Institutions as a fundamental cause of long-run growth, Acemoglu, Johnson and Robinson, 2005, chapter 6, Handbook of Economic Growth. Read pdf until p53 [pdf]
The strange and evil world of Equatorial Guinea, The Guardian, 2011 [link]
The death of innovation, the end of growth, TED Talk, Robert Gordon [video link]

Session 4 - Labor Market and Unemployment [slides]

Stylized facts about labor markets.  Wages and productivity. The determinants of unemployment rates. The role of institutions, policy and labor market reform. Government legislation on wages and employment and its impact on corporate decisions.

Why have Spanish and French unemployment rates differed so much during the Great Recession?, Bentolila, Cahuc, Dolado, Le Barbanchon, vox column, 2011. [link]
Understanding the decline in the labour force participation rate in the United States, Braun, Coglianese, Furman, Stevenson and Stock, Vox column, 2014. [link]
Why long-term unemployment in the euro area is so high?, The Economist, 2015. [link]

More technical: European Unemployment: The Evolution of Facts and Ideas. Oliver Blanchard, NBER working paper 11750, November 2005. [pdf]

Session 5 - Money and Inflation [slides]

Measurement and history of inflation. Costs of inflation. What is money? Banks and the money multiplier. Quantity theory of money and long run inflation. Seigniorage and hyperinflation.

The Bolivian Hyperinflation and Stabilization, Jeffrey Sachs, The American Economic Review, Vol. 77, No. 2, Papers and Proceedings of the Ninety-Ninth Annual Meeting of the American Economic Association. (May, 1987), pp. 279-283 [pdf]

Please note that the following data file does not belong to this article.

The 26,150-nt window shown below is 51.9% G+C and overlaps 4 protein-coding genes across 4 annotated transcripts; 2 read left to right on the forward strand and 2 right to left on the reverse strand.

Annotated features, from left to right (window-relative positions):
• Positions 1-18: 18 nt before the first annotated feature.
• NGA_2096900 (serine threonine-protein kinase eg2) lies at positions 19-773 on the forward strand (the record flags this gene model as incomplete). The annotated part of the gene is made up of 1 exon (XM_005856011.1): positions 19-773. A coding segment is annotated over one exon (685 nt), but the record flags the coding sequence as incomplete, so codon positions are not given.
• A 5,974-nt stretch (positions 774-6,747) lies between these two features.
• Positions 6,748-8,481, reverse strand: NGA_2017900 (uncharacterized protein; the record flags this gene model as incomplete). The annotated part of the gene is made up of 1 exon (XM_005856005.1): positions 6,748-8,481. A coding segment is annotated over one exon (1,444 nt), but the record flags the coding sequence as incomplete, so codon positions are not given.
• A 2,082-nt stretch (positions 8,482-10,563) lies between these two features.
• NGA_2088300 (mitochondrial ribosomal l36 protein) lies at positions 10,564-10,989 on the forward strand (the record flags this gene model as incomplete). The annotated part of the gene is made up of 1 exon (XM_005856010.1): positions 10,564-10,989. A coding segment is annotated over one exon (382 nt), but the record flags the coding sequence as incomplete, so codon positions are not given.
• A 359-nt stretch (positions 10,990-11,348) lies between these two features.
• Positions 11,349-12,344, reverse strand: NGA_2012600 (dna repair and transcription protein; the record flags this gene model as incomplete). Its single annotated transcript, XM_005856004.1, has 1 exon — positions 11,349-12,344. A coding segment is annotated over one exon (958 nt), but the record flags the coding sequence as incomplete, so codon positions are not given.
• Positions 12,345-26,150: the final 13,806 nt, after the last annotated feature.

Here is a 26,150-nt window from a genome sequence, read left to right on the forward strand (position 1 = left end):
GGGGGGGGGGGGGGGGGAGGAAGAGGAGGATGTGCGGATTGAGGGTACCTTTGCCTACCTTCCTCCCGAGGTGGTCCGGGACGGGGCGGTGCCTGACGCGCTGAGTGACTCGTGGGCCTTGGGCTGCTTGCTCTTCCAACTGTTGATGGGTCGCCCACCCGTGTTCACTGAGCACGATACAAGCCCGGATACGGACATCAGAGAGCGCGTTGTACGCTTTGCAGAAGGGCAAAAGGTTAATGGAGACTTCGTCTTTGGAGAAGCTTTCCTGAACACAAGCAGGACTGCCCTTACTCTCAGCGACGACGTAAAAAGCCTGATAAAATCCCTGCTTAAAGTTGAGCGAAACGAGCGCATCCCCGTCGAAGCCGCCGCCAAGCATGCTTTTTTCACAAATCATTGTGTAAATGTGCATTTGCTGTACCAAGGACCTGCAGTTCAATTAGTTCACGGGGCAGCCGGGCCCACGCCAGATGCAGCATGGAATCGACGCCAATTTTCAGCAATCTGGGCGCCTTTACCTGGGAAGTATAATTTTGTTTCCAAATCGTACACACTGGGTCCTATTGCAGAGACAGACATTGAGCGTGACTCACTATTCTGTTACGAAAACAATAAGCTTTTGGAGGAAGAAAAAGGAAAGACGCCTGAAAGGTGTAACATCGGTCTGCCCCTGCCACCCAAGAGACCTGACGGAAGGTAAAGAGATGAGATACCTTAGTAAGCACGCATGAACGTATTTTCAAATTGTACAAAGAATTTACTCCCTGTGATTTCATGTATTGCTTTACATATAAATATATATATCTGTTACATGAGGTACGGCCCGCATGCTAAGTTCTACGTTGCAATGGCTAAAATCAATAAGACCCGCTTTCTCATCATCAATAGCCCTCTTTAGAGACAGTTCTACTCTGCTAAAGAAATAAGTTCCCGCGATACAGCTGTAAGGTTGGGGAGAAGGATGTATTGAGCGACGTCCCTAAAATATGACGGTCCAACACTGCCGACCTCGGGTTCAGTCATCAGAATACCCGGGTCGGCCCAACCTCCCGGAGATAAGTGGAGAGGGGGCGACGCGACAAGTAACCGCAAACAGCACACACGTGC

Zimbabwe after hyperinflation: in dollars they trust. The Economist, 2013. [link]

Sessions 6-7 - Business cycle fluctuations [Part 1 slides] [Part 2 slides]

Definition of the business cycle. The output gap.  Business cycles across different economies and different sectors. Business cycles facts. Causes of business cycles. Real business cycle and demand-driven business cycles. Business cycles and unemployment. Business cycles and asset markets. International business cycles.

Basu, Susanto, and Alan M. Taylor. 1999. Business Cycles in International Historical Perspective. Journal of Economic Perspectives, 13(2): 45-68 [pdf]
The World Economic Outlook, IMF, October 2016. Chapter 1 covers the the growth forecasts around the world. These should be your main readings. There are lots of other information in this publication: pick your favourite topic and see whether by now you can understand a thorough discussion of recent developments, growth prospects and risks. [link]
Kalemli-Ozcan and Papaioannou, 2012. Banking integration: friend or foe, vox column, 2012. [link]

Web Link: Job creation and destruction across the US [link]